Altered Gene Linked to Neuroblastoma in Youth
April 1, 2012 § Leave a comment
Neuroblastoma is a cancer of the sympathetic nervous system. It is a malignant tumor that develops from nerve system tissues, beginning in areas such as the adrenal glands, and can spread to the bones, bone marrow, liver, lymph nodes, skin, and around the eyes. It is most commonly diagnosed in infants, children and young adults, and is a very painful experience to live with.
Its cause has of yet been unknown, but researchers have recently identified the primary gene mutation responsible for a fatal form of neuroblastoma that is diagnosed in adolescents and young adults. This is the first clue as to the genetic basis of the link between treatment effect and the age of diagnosis.
A study from the St. Jude Children’s Research Hospital – Washington University Pediatric Cancer Genome Project (PCGP), appearing in the March 14th edition of Journal of the American Medical Association, suggests that mutations in the ATRX gene might be the source of a new subtype of neuroblastoma that is most common in older children and young adults.
The study was performed with 104 infants, children and young adults with highly developed neuroblastoma. Researchers discovered the ATRX gene was mutated in patients 5 years old and above. The alteration was apparent most often in patients who were 12 and older and these older patients were also much more likely that the younger patients to have a chronic form of neuroblastoma that causes death a few years after diagnosis.
If these findings are confirmed, they may change how doctors deliberate about this cancer.
The study’s co-author, Richard Wilson, Ph.D., director of The Genome Institute at Washington University School of Medicine in St. Louis, said, “This suggests we may need to think about different treatment strategies for patients depending on whether or not they have the ATRX mutation.”
Neuroblastoma is implicated in 7-10% of all childhood cancers and approximately 15% of pediatric cancer deaths. In over half of patients, the cancer has already spread before it can be discovered. For those in which the disease has spread, age has always been a prevailing predictor of treatment outcome. At this time, 88% of patients aged 18 months or younger become long-term survivors, compared to 49% of those aged 18 months through 11 years and only 10% of patients aged 12 and up.
Corresponding author Michael Dyer, Ph.D., member of the St. Jude Department of Developmental Neurobiology and a Howard Hughes Medical Institute Early Career scientist said, “Until now there was no understanding of the basis of this age-related risk, and no treatment has had an impact on the outcome. The mutation we found is associated with patients in the older age group, but it also identifies for the first time a subset of younger patients who turned out to have an indolent form of neuroblastoma.”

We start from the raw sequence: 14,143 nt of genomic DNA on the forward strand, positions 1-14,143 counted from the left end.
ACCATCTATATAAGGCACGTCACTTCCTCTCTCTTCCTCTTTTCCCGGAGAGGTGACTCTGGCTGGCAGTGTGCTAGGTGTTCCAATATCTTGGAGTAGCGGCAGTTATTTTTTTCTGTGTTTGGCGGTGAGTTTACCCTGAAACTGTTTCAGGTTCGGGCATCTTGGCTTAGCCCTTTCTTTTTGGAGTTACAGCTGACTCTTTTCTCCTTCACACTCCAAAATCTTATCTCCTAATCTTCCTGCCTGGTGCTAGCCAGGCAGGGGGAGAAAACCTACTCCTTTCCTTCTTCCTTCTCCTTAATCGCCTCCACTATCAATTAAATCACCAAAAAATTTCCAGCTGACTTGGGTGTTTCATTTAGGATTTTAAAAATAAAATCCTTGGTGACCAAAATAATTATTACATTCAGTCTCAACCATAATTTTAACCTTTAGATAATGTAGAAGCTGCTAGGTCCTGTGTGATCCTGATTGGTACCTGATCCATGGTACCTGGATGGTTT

Nai-Kong Cheung, M.D., Ph.D., first author and head of the Neuroblastoma Program at New York’s Memorial Sloan-Kettering Cancer Center, explains that the researchers now need to establish whether tumors with ATRX mutations behave the same ways in both children and young adults. St. Jude researchers have begun sifting through the hospital’s library of federally approved drugs in search of evidence of activity against neuroblastoma cells with the ATRX mutation. If they are able to find more targeted therapies, they could identify the patients with the ATRX mutation earlier.
This mutation is the latest discovery from the PCGP. Their project is predicted to last three years and the researchers believe the findings will provide an array of new clinical tools for the treatment of aggressive and poorly understood childhood cancers.
This particular study involved whole-genome sequencing and of the complete normal and cancer genomes of 40 neuroblastoma patients. An additional 64 neuroblastoma tumors were sequenced as well. The human genome includes a chemical alphabet that stretches more than 3 billion characters in length and contains the blueprints for building and sustaining human life.
Researchers found that the ATRX gene had mutated in 44% of the 32 patients with neuroblastoma age 12 and older. The gene was altered in 17% of the 54 patients 18 months through 11 years, although the changes were found only in patients age 5 and above. None of the 18 patients in youngest treatment group (17 months and younger) had ATRX mutations.
This is the first study to connect the changes in ATRX to neuroblastoma, but mutations of this gene have been found in other cancers. The ATRX mutations apparent in neuroblastoma include erasures in the gene not found in other tumours.
The study suggests that ATRX mutations contribute to neuroblastoma cell survival in many ways, counting a mechanism called alternative lengthening of telomeres (ALT). Telomeres are the DNA strands at the end of chromosomes that limits the number of times a cell can divide. In lengthening this strand, ALT contributes to the unchecked cell division characteristic of cancer. It also makes cancer less vulnerable to therapies such as chemotherapy and radiation.
The researchers also think ATRX is implicated in normalizing the activity of other genes through epigenetic mechanisms that modify gene activity without changing the DNA. This coincides with previous findings in studies performed at the St. Jude center.
“Altered Gene Linked to Fatal Neuroblastoma in Adolescents, Young Adults”. (March 15, 2012). Neuroscience News. March 18, 2012. http://neurosciencenews.com/gene-fatal-neuroblastoma-atrx-mutations/.
“Neuroblastoma”. (February 7, 2012). PubMed Health. A.D.A.M. Medical Encyclopedia. March 18, 2012. http://www.ncbi.nlm.nih.gov/pubmedhealth/PMH0002381/.